In September 1984, the Johns Hopkins University School of Nursing opened its doors, with Dean Carol Gray at the helm. The entering class had 33 students.
Gray had been involved in conducting a feasibility study for a free-standing nursing school within Johns Hopkins University and later helped create the Consortium for Nursing Education comprised of three Baltimore hospitals that had closed their diploma schools of nursing: Johns Hopkins Hospital, Sinai Hospital, and the Church Home and Hospital. The consortium promised financial and administrative support for the school.
“The School of Nursing would not have made it if not for that alliance,” says Ross Jones.
A major financial boost also came from the nurses’ alumnae association, in the form of a $1 million endowment (the culmination of the effort launched in 1915) that established the M. Adelaide Nutting Chair.
Many also credit Robert Heyssel for making the school a reality. Heyssel became president of Johns Hopkins Hospital in 1982, and served as president and CEO of the Health System from 1986 to 1992.
“He came to understand that you cannot have a credible, competent, academic center with a top hospital if you don’t have a top nursing school,” says Martha Hill. “He got the idea and he had the power and the leverage.”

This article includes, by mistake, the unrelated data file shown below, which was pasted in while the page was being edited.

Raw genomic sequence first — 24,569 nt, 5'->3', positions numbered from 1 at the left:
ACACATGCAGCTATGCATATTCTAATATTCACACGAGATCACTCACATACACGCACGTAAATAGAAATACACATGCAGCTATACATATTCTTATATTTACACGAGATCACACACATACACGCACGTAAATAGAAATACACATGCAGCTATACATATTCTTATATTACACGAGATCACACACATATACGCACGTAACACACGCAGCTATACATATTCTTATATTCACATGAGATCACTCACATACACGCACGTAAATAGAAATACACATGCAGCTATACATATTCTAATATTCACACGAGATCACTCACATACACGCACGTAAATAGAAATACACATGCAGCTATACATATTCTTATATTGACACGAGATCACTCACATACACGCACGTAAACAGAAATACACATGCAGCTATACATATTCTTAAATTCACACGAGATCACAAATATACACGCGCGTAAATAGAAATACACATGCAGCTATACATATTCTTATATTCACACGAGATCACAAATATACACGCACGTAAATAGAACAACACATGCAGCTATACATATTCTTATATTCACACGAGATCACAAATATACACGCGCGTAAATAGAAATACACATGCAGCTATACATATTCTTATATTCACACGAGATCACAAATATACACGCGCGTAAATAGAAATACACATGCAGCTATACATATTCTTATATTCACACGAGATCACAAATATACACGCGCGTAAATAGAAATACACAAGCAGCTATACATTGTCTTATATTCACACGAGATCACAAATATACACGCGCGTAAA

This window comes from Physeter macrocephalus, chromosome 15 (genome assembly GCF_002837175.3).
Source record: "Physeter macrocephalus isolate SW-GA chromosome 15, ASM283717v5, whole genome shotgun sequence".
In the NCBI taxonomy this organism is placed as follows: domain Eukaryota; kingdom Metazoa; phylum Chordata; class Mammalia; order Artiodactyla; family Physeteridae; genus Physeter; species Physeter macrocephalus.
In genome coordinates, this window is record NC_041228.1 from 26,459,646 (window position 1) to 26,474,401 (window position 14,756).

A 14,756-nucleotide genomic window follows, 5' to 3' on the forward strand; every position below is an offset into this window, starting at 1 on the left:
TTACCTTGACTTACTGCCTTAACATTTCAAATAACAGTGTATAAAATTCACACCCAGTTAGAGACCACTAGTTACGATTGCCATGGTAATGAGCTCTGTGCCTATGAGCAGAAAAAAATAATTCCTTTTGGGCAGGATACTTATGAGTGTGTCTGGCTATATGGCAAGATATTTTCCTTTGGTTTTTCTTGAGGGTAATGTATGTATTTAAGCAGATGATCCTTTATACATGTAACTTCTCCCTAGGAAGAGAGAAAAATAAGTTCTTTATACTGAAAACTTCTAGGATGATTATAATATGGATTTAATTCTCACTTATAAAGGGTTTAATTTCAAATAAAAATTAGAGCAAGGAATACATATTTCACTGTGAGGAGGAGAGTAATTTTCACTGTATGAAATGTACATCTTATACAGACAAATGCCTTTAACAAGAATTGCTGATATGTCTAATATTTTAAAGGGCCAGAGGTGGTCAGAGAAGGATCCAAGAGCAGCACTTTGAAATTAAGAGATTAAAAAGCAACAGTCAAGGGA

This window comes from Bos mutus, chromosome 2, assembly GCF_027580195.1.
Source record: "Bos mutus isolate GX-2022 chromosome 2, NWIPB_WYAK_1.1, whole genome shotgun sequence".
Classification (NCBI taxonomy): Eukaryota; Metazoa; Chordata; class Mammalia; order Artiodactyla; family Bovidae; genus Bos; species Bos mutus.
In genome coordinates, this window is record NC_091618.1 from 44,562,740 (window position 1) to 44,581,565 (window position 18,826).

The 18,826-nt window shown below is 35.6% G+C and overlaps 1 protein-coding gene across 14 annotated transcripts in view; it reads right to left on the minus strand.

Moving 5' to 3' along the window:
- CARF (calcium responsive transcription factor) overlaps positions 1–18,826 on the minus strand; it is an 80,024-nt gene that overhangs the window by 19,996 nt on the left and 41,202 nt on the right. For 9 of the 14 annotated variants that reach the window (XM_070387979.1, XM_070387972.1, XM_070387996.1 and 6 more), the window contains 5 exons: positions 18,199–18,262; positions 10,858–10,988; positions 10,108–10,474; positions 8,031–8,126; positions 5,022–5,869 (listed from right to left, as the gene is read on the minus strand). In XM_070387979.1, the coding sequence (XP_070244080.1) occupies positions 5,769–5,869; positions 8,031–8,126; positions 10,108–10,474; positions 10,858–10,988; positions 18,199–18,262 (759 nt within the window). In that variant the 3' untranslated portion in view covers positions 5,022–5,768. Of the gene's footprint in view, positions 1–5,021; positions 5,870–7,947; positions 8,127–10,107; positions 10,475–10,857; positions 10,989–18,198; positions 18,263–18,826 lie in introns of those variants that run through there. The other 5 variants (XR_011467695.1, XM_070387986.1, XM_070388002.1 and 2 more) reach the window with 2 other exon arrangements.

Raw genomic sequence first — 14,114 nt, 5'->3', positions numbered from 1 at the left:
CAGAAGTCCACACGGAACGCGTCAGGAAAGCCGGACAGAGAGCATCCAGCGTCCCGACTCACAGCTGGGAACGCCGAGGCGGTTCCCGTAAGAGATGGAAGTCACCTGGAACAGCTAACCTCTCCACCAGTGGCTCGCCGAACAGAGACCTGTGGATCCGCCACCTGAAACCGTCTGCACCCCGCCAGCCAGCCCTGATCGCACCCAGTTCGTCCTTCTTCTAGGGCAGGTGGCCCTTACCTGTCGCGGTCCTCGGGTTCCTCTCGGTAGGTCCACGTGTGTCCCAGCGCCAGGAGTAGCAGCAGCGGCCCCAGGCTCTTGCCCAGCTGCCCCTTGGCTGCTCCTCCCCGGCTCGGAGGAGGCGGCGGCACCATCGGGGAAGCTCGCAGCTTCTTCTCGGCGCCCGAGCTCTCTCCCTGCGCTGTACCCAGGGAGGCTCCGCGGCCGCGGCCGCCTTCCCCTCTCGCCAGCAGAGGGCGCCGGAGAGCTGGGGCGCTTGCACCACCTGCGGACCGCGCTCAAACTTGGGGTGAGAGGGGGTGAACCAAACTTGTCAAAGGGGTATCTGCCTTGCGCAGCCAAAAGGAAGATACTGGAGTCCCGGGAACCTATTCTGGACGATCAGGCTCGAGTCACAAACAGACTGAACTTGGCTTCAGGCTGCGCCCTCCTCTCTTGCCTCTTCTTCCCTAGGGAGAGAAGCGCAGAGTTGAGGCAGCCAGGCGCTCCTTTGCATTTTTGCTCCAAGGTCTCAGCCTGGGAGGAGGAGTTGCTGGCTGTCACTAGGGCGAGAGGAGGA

Hill joined the faculty of the new School of Nursing as soon as it opened and became dean more than three years ago after serving as interim dean for a year. From her office on the fifth floor of the Anne M. Pinkard building overlooking Wolfe Street, she gazes out her window to Hopkins Hospital across the street. She is keenly aware of her responsibility to uphold the high expectations of Johns Hopkins University. At the same time she is eager to expand the scope of the university’s youngest academic division.
Today the Johns Hopkins University School of Nursing, whose nursing graduate program has been ranked among the nation’s top nursing schools by U.S. News and World Report, has more than 600 students and 117 faculty members (including full- and part-time). The school, offers baccalaureate, master’s, and doctoral programs, plus post-masters, graduate certificate, and post-doctoral options of study. The program with the largest enrollment is baccalaureate, offering traditional and accelerated options for both first and second degree candidates.
“For almost a century, Hopkins nurses wanted a university school of nursing,” Hill says. “And 20 years ago, those nurses reached their goal. Today we have an outstanding school that has the potential for further development and growth. The long-term outlook is extremely exciting.”
Special thanks to Mame Warren whose research and interviews proved invaluable to the reporting of this article.